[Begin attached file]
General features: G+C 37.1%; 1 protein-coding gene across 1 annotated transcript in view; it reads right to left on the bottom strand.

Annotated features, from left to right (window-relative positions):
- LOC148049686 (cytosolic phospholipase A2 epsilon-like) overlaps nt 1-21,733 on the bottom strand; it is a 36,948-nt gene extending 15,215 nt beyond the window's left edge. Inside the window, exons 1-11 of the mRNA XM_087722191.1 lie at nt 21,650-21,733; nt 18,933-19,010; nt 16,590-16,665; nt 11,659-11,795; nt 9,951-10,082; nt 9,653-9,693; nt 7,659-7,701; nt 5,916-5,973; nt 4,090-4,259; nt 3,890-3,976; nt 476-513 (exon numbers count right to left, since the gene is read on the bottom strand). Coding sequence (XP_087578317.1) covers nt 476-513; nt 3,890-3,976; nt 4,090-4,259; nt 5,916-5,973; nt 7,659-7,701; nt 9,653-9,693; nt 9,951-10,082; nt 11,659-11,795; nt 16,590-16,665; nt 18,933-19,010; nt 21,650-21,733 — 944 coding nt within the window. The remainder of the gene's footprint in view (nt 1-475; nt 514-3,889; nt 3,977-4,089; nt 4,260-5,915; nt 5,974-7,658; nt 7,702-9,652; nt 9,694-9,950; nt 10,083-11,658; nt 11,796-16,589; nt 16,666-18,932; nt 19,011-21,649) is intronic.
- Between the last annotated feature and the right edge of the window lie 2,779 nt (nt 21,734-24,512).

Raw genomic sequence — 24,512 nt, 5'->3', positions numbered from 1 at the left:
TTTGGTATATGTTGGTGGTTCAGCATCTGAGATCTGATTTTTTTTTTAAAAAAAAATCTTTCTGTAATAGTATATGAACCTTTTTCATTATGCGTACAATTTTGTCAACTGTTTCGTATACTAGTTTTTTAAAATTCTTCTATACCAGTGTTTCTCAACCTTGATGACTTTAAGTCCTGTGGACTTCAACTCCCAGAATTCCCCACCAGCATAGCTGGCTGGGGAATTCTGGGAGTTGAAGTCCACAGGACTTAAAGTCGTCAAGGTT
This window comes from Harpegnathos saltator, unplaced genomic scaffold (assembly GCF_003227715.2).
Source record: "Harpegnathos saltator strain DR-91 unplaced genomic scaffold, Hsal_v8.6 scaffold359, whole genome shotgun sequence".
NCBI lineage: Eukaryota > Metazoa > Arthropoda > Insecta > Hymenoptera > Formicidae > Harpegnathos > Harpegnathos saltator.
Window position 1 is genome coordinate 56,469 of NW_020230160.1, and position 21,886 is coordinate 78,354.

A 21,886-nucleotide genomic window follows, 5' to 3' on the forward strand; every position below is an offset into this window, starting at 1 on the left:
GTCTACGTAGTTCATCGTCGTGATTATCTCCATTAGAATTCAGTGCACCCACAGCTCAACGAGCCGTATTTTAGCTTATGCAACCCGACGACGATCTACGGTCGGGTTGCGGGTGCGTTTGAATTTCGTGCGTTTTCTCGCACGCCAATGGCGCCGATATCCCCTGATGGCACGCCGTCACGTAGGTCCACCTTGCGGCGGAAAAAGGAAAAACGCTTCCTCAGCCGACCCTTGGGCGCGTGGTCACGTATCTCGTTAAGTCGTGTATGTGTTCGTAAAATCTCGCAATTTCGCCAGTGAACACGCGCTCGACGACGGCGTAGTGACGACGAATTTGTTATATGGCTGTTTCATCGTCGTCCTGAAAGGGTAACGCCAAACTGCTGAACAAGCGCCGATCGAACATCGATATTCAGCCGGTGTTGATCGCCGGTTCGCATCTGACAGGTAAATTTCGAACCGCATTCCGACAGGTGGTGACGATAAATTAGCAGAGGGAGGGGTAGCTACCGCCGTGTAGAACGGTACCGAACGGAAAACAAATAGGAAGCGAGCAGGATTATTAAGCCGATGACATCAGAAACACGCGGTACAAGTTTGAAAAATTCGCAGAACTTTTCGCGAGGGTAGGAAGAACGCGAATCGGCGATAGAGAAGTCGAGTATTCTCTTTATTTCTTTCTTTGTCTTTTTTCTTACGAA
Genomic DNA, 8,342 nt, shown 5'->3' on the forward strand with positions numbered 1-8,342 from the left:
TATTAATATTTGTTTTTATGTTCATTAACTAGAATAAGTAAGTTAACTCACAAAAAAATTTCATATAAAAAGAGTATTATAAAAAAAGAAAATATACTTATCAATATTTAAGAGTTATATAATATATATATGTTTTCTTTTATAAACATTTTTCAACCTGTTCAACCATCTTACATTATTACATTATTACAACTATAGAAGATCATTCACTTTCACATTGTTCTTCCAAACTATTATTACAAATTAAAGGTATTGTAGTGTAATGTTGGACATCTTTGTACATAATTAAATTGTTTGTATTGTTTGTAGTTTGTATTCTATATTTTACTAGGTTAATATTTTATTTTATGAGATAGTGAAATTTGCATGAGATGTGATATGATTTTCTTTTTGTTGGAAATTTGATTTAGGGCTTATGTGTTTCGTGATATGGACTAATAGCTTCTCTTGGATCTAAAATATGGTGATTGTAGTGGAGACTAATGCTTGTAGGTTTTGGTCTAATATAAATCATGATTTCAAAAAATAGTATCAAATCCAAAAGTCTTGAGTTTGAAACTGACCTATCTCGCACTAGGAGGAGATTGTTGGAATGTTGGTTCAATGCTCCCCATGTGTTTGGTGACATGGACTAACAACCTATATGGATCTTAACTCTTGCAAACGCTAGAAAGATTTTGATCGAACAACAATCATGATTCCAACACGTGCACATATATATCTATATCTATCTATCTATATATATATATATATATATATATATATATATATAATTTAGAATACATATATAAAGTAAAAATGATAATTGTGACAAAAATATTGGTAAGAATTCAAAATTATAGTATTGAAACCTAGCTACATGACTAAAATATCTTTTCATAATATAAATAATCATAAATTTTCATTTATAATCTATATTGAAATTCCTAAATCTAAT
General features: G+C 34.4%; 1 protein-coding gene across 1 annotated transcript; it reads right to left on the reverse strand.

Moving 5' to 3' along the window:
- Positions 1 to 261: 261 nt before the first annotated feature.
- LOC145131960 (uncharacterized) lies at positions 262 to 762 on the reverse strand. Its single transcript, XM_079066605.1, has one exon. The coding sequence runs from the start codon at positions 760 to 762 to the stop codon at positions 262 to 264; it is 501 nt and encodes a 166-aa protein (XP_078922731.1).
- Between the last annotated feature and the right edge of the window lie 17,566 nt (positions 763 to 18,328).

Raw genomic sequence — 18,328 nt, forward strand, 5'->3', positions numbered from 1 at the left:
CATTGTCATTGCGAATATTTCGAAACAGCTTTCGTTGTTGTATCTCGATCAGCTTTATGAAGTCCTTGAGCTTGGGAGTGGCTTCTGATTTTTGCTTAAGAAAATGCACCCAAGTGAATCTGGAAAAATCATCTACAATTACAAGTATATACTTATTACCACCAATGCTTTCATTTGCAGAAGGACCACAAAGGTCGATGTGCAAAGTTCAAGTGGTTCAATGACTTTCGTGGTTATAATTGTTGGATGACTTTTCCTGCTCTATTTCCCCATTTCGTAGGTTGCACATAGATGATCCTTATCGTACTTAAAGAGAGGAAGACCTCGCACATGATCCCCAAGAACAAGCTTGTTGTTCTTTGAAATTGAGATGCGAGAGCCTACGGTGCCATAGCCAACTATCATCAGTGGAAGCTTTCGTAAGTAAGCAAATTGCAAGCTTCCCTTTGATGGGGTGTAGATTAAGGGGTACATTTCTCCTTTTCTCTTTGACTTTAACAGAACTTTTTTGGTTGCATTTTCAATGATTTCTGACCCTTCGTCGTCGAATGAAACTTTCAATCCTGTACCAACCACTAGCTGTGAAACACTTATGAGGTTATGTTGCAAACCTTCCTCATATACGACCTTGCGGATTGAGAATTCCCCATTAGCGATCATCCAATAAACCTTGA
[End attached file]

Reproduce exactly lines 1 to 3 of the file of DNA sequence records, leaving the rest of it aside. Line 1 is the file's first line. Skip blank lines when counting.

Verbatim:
General features: G+C 37.1%; 1 protein-coding gene across 1 annotated transcript in view; it reads right to left on the bottom strand.

Annotated features, from left to right (window-relative positions):
- LOC148049686 (cytosolic phospholipase A2 epsilon-like) overlaps nt 1-21,733 on the bottom strand; it is a 36,948-nt gene extending 15,215 nt beyond the window's left edge. Inside the window, exons 1-11 of the mRNA XM_087722191.1 lie at nt 21,650-21,733; nt 18,933-19,010; nt 16,590-16,665; nt 11,659-11,795; nt 9,951-10,082; nt 9,653-9,693; nt 7,659-7,701; nt 5,916-5,973; nt 4,090-4,259; nt 3,890-3,976; nt 476-513 (exon numbers count right to left, since the gene is read on the bottom strand). Coding sequence (XP_087578317.1) covers nt 476-513; nt 3,890-3,976; nt 4,090-4,259; nt 5,916-5,973; nt 7,659-7,701; nt 9,653-9,693; nt 9,951-10,082; nt 11,659-11,795; nt 16,590-16,665; nt 18,933-19,010; nt 21,650-21,733 — 944 coding nt within the window. The remainder of the gene's footprint in view (nt 1-475; nt 514-3,889; nt 3,977-4,089; nt 4,260-5,915; nt 5,974-7,658; nt 7,702-9,652; nt 9,694-9,950; nt 10,083-11,658; nt 11,796-16,589; nt 16,666-18,932; nt 19,011-21,649) is intronic.